Posts in Arkansas
How Two LEAPers Turned GOP "High Ground" Soggy in Arkansas

I wrote last week that Arkansas is Republican high ground. The "blue wave" would have to be a Noah's flood to put this state underwater. This week, let me point out that Northwest Arkansas is the peak of that high ground (with Fayetteville being a kind of spring-fed pond near the top.) Well, it turns out that even high ground can get a little soggy if some rain falls in just the right spot.

Certainly, Denise Garner of Fayetteville's win over incumbent Republican Rep. Charlie Collins was the race Democrats had to win to be taken seriously any more. Collins was the major target. But Collins was the major target because he had baggage. His guns-on-campus bill made him potent enemies. Williams had none. [Megan] Godfrey's win does not include any of Fayetteville either. Her district is pure Springdale.

Garner's win encourages Democrats to challenge vulnerable Republican incumbents. Godfrey's win, however, encourages Democrats to challenge them all.

Garner, a retired nurse practitioner, and Godfrey, an ESL teacher, were both first-time candidates for legislative office, and both ran on strong gun safety platforms, including keeping guns out of the hands of unsafe individuals and out of schools.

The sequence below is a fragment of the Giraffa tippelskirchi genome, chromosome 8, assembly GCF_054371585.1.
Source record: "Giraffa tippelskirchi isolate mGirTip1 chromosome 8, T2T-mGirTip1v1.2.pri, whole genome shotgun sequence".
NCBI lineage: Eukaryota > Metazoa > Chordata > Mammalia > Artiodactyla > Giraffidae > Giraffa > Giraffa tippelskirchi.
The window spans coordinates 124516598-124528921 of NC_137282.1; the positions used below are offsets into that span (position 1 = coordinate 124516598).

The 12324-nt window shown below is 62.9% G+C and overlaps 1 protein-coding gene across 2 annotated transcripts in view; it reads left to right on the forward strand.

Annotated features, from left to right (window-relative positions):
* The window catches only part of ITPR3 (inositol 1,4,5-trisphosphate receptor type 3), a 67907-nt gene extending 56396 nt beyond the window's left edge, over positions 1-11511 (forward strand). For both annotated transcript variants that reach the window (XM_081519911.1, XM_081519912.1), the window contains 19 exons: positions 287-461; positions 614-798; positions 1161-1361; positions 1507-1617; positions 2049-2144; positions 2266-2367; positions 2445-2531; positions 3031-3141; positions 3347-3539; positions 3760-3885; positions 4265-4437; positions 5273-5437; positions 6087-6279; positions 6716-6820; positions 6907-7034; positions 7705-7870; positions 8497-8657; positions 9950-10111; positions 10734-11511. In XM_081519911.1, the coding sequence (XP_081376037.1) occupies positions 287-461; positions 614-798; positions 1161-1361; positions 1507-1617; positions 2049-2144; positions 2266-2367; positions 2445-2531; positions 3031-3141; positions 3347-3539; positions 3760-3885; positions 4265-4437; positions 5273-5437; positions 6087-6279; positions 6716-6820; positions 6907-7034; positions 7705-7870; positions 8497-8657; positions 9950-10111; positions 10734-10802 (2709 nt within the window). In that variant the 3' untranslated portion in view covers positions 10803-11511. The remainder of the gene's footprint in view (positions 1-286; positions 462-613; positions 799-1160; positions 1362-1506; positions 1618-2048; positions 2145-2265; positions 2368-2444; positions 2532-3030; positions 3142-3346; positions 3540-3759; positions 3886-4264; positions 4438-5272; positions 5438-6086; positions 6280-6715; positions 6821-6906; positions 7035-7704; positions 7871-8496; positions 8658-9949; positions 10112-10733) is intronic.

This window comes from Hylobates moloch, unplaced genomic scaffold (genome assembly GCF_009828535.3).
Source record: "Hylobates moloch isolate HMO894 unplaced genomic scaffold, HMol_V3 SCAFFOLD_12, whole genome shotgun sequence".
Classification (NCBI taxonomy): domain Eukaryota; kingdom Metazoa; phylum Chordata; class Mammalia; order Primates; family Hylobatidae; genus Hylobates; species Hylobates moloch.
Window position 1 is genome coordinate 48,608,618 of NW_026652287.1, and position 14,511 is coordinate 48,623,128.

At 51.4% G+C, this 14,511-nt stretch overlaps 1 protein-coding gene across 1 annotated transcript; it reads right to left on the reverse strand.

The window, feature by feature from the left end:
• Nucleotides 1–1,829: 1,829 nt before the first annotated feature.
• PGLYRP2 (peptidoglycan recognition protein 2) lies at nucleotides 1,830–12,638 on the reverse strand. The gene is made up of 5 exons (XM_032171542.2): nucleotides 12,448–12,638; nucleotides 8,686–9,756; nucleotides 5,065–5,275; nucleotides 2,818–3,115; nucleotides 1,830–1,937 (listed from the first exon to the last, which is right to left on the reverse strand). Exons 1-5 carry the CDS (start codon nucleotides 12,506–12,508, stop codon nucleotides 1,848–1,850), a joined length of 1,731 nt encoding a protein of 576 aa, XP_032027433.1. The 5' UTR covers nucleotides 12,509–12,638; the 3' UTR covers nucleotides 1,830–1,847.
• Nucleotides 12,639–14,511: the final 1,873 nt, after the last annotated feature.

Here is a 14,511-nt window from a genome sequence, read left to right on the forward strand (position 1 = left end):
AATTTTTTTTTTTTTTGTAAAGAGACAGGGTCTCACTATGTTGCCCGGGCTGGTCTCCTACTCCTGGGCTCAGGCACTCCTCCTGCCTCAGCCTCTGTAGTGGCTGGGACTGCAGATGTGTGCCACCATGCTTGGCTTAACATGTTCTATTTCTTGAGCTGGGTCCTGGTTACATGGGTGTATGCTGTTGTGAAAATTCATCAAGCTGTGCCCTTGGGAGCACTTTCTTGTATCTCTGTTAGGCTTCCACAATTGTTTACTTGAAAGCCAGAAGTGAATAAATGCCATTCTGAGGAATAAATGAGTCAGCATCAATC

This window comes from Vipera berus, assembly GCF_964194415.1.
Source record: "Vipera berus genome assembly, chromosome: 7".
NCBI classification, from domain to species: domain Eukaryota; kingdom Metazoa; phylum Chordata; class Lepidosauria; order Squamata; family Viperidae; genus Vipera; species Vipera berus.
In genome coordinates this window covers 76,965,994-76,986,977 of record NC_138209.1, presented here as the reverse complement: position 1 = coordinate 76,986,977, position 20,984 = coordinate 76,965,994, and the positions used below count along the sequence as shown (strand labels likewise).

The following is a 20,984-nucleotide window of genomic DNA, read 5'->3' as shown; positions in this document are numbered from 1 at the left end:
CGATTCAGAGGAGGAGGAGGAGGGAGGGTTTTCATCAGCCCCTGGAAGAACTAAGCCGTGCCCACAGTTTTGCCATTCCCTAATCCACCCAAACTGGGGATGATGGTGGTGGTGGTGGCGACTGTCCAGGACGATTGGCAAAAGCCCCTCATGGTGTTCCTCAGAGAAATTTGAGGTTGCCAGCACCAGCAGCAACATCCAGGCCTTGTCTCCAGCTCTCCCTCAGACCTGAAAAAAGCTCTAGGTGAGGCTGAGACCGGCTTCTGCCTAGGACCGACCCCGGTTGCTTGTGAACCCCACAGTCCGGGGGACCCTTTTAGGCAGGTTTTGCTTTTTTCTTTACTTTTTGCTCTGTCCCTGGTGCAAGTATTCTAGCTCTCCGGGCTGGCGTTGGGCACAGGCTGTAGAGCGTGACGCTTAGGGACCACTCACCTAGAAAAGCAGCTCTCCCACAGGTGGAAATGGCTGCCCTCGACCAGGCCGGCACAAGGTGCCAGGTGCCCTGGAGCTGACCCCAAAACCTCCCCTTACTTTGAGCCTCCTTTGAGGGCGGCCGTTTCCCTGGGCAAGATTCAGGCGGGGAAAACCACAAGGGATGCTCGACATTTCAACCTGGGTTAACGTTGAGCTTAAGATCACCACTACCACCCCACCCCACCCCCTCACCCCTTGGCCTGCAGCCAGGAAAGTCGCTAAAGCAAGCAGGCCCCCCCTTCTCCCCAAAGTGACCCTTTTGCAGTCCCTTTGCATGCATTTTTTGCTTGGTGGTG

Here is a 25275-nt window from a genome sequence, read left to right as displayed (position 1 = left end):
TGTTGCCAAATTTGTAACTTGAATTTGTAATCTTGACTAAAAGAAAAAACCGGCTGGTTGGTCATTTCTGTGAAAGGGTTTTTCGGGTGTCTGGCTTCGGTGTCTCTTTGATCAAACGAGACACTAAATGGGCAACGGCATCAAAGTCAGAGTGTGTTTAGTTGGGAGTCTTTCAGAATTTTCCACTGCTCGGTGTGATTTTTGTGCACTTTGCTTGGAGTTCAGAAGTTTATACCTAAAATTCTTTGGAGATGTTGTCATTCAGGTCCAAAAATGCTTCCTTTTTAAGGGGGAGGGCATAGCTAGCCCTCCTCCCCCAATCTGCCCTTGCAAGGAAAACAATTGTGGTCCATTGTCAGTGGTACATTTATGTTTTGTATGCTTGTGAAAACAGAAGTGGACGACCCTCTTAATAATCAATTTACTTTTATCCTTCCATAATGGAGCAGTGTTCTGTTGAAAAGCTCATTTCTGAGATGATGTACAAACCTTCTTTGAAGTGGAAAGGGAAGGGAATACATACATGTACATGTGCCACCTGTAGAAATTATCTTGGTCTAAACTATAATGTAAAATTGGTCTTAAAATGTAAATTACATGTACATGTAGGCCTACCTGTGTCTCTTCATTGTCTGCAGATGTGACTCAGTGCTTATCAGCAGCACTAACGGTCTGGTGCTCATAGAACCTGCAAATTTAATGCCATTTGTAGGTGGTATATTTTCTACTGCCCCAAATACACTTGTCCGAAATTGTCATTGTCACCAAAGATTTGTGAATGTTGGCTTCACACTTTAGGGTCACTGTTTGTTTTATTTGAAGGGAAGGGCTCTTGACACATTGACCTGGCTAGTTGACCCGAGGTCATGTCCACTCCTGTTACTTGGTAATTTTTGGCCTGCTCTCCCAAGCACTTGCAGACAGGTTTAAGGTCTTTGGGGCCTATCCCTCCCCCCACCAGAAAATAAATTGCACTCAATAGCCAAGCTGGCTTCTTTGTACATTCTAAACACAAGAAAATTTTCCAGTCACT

Arkansas Republican on the Ropes Over Campus Carry

It’s a sign of the steadily changing tide on public attitudes toward guns that in one of the reddest states in the nation, a seven-year incumbent Republican is catching the most heat over his sponsorship of a campus carry law. And his opponent, LEAPer Denise Garner, is happy to keep him on the defensive.

From the Northwest Arkansas Democrat-Gazette:

No member of the Northwest Arkansas delegation inspired more protests during the last legislative session than Rep. Charlie Collins, R-Fayetteville. His legislation allows concealed carry permit holders to take weapons onto state college campuses if they get extra training.

"At every meet and greet I go to, the first thing that comes up is guns," Garner said. "The real issue is that Charlie didn't listen, not to faculty or staff, students or parents or the campus police."